The Battle of Adwa: Brief History on Military Logistics and Winning Strategy
Posted by: T.Goshu in News Analysis March 4, 2019
by Tsegaye Tegenu (PhD)
The battle of Adwa, a battle with significant national and international consequences, occupies a unique place in Ethiopian and African historiography. The background and the events leading to the battle have been explained mainly from the perspectives of diplomatic and political history. These perspectives emphasize the military doctrines of Ethiopia (national ideology and military missions), the skillful diplomacy of the Emperors in the acquisition of war materials and the making of allies, the capacity and readiness of the Ethiopian army to undergo the hardships of the war. Indeed, these factors have been emphasized so much so that in some circles they are considered as the determining factors for the outcome and aftermath of the battle.
This article attempts to explain the background and aftermath of the battle of Adwa from the perspective of the resource system of the Ethiopian state and its culture of military strategy. In brief, the article address the acquisition and use concretely defined the strategic tasks of the armed forces. Within this framework, the study attempts to address two central issues: first, why Emperor Menelik was victorious, and secondly, why he could not continue his military success and drive the Italians out of Eritrea?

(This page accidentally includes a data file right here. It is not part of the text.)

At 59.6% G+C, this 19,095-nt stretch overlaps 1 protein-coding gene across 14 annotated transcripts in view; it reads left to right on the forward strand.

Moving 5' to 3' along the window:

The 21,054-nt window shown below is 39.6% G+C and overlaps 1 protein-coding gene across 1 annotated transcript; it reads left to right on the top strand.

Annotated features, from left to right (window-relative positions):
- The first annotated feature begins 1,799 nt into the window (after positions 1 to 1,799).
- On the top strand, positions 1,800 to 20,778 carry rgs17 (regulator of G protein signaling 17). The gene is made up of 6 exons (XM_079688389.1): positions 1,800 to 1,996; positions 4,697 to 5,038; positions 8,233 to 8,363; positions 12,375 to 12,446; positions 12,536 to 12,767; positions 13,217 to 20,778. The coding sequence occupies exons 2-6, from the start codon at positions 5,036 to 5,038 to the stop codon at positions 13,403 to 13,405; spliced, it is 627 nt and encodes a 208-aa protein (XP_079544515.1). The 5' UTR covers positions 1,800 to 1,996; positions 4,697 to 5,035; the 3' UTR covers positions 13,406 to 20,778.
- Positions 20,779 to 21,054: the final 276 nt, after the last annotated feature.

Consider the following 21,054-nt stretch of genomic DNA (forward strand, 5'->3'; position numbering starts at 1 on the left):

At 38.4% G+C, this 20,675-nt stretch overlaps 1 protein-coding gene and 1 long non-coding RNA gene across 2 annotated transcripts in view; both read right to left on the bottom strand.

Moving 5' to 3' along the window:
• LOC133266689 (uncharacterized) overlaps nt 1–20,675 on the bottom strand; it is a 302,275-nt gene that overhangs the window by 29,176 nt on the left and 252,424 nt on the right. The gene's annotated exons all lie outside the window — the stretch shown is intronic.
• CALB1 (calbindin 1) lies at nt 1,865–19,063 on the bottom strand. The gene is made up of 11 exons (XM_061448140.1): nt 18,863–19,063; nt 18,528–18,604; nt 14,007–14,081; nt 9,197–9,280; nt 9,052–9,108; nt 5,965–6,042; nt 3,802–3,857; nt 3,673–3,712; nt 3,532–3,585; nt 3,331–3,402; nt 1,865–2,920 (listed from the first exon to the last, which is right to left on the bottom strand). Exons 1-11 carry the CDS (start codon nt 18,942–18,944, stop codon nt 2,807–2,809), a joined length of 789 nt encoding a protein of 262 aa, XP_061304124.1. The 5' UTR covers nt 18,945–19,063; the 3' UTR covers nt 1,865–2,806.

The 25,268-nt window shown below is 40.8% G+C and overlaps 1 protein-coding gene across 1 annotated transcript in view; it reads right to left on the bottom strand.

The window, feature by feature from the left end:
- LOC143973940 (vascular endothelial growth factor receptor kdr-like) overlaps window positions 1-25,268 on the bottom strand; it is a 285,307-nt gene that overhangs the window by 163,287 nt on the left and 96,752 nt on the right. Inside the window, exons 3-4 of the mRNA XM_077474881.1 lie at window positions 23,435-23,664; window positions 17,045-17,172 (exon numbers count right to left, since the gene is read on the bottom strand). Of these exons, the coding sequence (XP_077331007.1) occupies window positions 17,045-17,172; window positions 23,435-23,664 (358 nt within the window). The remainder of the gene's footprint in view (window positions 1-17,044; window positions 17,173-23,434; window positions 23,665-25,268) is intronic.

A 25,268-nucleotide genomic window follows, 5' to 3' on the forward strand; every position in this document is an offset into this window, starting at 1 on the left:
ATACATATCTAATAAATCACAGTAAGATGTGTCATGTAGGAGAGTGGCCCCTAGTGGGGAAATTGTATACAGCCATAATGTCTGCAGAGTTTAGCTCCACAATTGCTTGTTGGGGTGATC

A central premise of this paper is that the scale of military operation and the ways and means of preparing for a war, depends on the type and size of the economy and the military resources of a state. A military strategy which fails to consider the military-economic resources of a state and the capabilities of the enemy results in adventurism and, as a rule, ultimately suffers defeat.
A second premise of this article is that the Ethiopian army was based on two qualitatively different types of resource acquisition and allocation systems during the second half of the nineteenth century. The first type of logistic system was based on the riste gult system which was geographically entrenched in what was commonly called mesafint hager, namely the present day highlands of Eritrea, the region of Tigray, Gonder, Gonam, and Wello. The rest of Ethiopia was under the second type of resource system, namely the gebbar maderiya system, which formed the basis of the fiscal and military organization of Emperor Menelik’s government. The battles against the British military expedition at Meqdela (1868), against Egypt at Gundet (1875) and Gura (1876), against Italy at Dogali (1887), and against the Mahdist Sudan at Metemma (1889) were conducted based on the riste gult system, while the battle of Adwa against Italy (1896) was based mainly on the gebbar maderiya system.